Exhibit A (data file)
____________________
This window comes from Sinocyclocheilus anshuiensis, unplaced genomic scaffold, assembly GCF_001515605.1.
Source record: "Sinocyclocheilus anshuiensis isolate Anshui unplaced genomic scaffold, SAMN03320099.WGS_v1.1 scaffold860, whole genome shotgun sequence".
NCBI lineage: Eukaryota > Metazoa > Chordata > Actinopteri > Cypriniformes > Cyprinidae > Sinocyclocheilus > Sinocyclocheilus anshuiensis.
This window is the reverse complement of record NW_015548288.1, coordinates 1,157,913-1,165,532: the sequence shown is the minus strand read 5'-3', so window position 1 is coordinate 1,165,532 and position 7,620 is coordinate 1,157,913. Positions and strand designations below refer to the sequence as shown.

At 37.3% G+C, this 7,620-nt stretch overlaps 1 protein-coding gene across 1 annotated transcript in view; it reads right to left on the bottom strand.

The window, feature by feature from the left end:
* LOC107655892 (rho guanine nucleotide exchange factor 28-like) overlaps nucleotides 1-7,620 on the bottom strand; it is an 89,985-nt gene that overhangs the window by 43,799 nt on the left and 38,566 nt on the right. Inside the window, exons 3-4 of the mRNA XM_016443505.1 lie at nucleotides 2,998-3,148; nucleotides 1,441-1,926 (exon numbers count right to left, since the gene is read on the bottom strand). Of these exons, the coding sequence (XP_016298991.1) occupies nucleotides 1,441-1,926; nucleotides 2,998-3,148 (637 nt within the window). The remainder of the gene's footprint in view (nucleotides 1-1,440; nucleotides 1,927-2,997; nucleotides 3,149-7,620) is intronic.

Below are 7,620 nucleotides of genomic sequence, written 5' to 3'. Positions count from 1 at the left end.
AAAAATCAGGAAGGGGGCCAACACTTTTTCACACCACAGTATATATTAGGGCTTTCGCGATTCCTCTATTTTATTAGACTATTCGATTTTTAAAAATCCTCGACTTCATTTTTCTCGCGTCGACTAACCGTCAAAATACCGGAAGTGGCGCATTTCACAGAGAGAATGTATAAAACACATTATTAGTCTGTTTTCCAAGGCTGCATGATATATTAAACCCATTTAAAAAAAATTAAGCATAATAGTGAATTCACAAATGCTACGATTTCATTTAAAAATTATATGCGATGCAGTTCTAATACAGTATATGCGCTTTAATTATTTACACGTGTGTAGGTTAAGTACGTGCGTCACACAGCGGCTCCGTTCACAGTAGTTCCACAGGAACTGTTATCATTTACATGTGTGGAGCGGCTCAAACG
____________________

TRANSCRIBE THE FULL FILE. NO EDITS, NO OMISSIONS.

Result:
This window comes from Sinocyclocheilus anshuiensis, unplaced genomic scaffold, assembly GCF_001515605.1.
Source record: "Sinocyclocheilus anshuiensis isolate Anshui unplaced genomic scaffold, SAMN03320099.WGS_v1.1 scaffold860, whole genome shotgun sequence".
NCBI lineage: Eukaryota > Metazoa > Chordata > Actinopteri > Cypriniformes > Cyprinidae > Sinocyclocheilus > Sinocyclocheilus anshuiensis.
This window is the reverse complement of record NW_015548288.1, coordinates 1,157,913-1,165,532: the sequence shown is the minus strand read 5'-3', so window position 1 is coordinate 1,165,532 and position 7,620 is coordinate 1,157,913. Positions and strand designations below refer to the sequence as shown.

At 37.3% G+C, this 7,620-nt stretch overlaps 1 protein-coding gene across 1 annotated transcript in view; it reads right to left on the bottom strand.

The window, feature by feature from the left end:
* LOC107655892 (rho guanine nucleotide exchange factor 28-like) overlaps nucleotides 1-7,620 on the bottom strand; it is an 89,985-nt gene that overhangs the window by 43,799 nt on the left and 38,566 nt on the right. Inside the window, exons 3-4 of the mRNA XM_016443505.1 lie at nucleotides 2,998-3,148; nucleotides 1,441-1,926 (exon numbers count right to left, since the gene is read on the bottom strand). Of these exons, the coding sequence (XP_016298991.1) occupies nucleotides 1,441-1,926; nucleotides 2,998-3,148 (637 nt within the window). The remainder of the gene's footprint in view (nucleotides 1-1,440; nucleotides 1,927-2,997; nucleotides 3,149-7,620) is intronic.

Below are 7,620 nucleotides of genomic sequence, written 5' to 3'. Positions count from 1 at the left end.
AAAAATCAGGAAGGGGGCCAACACTTTTTCACACCACAGTATATATTAGGGCTTTCGCGATTCCTCTATTTTATTAGACTATTCGATTTTTAAAAATCCTCGACTTCATTTTTCTCGCGTCGACTAACCGTCAAAATACCGGAAGTGGCGCATTTCACAGAGAGAATGTATAAAACACATTATTAGTCTGTTTTCCAAGGCTGCATGATATATTAAACCCATTTAAAAAAAATTAAGCATAATAGTGAATTCACAAATGCTACGATTTCATTTAAAAATTATATGCGATGCAGTTCTAATACAGTATATGCGCTTTAATTATTTACACGTGTGTAGGTTAAGTACGTGCGTCACACAGCGGCTCCGTTCACAGTAGTTCCACAGGAACTGTTATCATTTACATGTGTGGAGCGGCTCAAACG